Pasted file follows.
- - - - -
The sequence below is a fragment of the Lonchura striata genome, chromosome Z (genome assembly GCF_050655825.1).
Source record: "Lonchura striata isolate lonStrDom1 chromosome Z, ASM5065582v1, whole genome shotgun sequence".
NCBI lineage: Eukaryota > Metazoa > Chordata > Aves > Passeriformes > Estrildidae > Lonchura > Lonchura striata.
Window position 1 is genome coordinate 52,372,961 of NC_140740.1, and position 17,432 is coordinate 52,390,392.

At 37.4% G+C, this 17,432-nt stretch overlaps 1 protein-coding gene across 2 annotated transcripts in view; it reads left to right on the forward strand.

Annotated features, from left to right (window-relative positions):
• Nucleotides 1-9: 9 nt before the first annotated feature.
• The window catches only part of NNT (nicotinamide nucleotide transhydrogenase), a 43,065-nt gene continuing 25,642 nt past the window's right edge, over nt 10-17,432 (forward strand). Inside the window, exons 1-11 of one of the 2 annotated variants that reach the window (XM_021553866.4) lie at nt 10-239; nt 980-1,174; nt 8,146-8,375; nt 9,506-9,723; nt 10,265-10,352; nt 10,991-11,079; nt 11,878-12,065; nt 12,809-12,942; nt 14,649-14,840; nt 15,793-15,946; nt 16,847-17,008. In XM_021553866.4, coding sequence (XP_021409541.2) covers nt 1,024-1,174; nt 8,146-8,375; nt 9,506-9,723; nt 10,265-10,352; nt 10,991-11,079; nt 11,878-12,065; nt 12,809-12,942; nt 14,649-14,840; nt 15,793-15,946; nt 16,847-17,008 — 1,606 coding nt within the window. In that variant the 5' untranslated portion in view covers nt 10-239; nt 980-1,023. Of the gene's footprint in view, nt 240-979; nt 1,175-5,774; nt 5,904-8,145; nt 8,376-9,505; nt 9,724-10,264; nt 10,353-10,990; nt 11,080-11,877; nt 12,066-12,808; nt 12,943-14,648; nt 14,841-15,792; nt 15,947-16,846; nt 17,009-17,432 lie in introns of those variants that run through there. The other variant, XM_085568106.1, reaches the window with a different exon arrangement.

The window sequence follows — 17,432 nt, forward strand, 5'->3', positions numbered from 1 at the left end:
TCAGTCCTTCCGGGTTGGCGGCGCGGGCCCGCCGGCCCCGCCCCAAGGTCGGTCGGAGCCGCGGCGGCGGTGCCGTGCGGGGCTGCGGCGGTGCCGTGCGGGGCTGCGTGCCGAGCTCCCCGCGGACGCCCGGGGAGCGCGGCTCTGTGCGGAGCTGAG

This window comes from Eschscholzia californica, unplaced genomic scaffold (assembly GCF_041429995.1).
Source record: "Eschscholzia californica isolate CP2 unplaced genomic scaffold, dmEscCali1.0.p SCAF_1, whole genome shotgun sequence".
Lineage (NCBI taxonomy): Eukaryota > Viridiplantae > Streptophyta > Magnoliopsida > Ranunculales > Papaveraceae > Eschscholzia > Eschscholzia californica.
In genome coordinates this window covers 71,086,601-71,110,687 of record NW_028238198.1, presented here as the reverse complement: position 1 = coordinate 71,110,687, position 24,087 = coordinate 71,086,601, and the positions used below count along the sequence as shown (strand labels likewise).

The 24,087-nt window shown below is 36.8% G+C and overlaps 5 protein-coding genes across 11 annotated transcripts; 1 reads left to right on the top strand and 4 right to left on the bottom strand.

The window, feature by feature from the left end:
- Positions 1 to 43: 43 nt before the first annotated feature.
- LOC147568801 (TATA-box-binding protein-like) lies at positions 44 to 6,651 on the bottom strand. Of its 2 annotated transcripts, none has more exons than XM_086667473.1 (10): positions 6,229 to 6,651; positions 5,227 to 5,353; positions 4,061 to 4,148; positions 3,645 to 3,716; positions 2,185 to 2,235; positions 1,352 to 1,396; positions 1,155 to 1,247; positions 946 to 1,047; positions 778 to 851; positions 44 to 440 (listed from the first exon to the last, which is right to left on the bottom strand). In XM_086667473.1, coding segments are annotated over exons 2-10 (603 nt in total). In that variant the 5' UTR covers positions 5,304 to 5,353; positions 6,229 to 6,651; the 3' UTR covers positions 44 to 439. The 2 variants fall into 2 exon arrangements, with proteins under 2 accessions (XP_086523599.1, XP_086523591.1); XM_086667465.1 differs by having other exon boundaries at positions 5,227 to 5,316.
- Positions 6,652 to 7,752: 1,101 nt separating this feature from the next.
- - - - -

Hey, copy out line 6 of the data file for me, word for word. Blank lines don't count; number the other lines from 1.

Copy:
Annotated features, from left to right (window-relative positions):